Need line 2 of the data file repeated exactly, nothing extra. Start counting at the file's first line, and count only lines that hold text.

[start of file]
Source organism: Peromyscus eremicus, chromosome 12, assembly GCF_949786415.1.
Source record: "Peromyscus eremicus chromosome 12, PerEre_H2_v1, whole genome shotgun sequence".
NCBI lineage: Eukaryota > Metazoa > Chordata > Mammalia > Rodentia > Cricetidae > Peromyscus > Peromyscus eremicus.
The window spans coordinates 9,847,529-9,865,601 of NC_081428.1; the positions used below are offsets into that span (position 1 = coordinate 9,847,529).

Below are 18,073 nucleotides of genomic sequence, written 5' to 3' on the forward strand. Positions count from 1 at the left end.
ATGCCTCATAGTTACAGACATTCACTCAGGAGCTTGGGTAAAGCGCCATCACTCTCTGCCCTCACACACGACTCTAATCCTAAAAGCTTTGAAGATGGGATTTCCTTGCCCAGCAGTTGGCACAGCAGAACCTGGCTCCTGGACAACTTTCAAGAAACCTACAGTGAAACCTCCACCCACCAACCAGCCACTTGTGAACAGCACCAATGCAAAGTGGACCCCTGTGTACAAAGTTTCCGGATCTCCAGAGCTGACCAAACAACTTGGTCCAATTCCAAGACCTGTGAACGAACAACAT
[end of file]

Source record: "Peromyscus eremicus chromosome 12, PerEre_H2_v1, whole genome shotgun sequence".